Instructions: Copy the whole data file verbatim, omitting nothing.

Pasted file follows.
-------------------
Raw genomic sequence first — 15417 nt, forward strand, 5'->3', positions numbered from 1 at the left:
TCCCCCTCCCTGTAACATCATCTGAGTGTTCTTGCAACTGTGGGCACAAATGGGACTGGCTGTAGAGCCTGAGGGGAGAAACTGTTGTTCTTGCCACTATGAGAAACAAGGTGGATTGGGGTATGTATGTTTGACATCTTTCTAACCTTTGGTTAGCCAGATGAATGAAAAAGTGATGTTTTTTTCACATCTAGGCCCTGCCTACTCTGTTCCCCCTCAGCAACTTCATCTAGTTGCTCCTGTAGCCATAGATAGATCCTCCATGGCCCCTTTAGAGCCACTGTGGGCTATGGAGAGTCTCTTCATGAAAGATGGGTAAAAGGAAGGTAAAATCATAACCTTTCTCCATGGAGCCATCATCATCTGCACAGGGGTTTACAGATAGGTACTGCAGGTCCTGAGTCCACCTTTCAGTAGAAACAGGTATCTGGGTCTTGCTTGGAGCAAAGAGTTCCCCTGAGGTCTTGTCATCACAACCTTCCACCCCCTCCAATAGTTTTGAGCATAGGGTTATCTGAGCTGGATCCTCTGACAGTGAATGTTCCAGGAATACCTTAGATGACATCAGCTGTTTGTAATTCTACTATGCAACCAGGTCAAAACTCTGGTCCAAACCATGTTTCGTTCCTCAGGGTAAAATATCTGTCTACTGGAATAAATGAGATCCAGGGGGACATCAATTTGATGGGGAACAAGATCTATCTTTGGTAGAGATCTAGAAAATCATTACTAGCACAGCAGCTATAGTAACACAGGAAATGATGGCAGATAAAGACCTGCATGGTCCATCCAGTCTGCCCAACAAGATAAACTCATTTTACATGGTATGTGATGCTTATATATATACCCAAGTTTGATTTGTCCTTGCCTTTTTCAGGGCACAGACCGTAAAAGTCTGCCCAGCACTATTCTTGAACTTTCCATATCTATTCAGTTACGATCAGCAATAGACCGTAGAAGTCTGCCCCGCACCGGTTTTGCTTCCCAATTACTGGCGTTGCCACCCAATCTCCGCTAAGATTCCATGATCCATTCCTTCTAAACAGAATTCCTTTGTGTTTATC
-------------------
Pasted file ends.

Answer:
Raw genomic sequence first — 15417 nt, forward strand, 5'->3', positions numbered from 1 at the left:
TCCCCCTCCCTGTAACATCATCTGAGTGTTCTTGCAACTGTGGGCACAAATGGGACTGGCTGTAGAGCCTGAGGGGAGAAACTGTTGTTCTTGCCACTATGAGAAACAAGGTGGATTGGGGTATGTATGTTTGACATCTTTCTAACCTTTGGTTAGCCAGATGAATGAAAAAGTGATGTTTTTTTCACATCTAGGCCCTGCCTACTCTGTTCCCCCTCAGCAACTTCATCTAGTTGCTCCTGTAGCCATAGATAGATCCTCCATGGCCCCTTTAGAGCCACTGTGGGCTATGGAGAGTCTCTTCATGAAAGATGGGTAAAAGGAAGGTAAAATCATAACCTTTCTCCATGGAGCCATCATCATCTGCACAGGGGTTTACAGATAGGTACTGCAGGTCCTGAGTCCACCTTTCAGTAGAAACAGGTATCTGGGTCTTGCTTGGAGCAAAGAGTTCCCCTGAGGTCTTGTCATCACAACCTTCCACCCCCTCCAATAGTTTTGAGCATAGGGTTATCTGAGCTGGATCCTCTGACAGTGAATGTTCCAGGAATACCTTAGATGACATCAGCTGTTTGTAATTCTACTATGCAACCAGGTCAAAACTCTGGTCCAAACCATGTTTCGTTCCTCAGGGTAAAATATCTGTCTACTGGAATAAATGAGATCCAGGGGGACATCAATTTGATGGGGAACAAGATCTATCTTTGGTAGAGATCTAGAAAATCATTACTAGCACAGCAGCTATAGTAACACAGGAAATGATGGCAGATAAAGACCTGCATGGTCCATCCAGTCTGCCCAACAAGATAAACTCATTTTACATGGTATGTGATGCTTATATATATACCCAAGTTTGATTTGTCCTTGCCTTTTTCAGGGCACAGACCGTAAAAGTCTGCCCAGCACTATTCTTGAACTTTCCATATCTATTCAGTTACGATCAGCAATAGACCGTAGAAGTCTGCCCCGCACCGGTTTTGCTTCCCAATTACTGGCGTTGCCACCCAATCTCCGCTAAGATTCCATGATCCATTCCTTCTAAACAGAATTCCTTTGTGTTTATC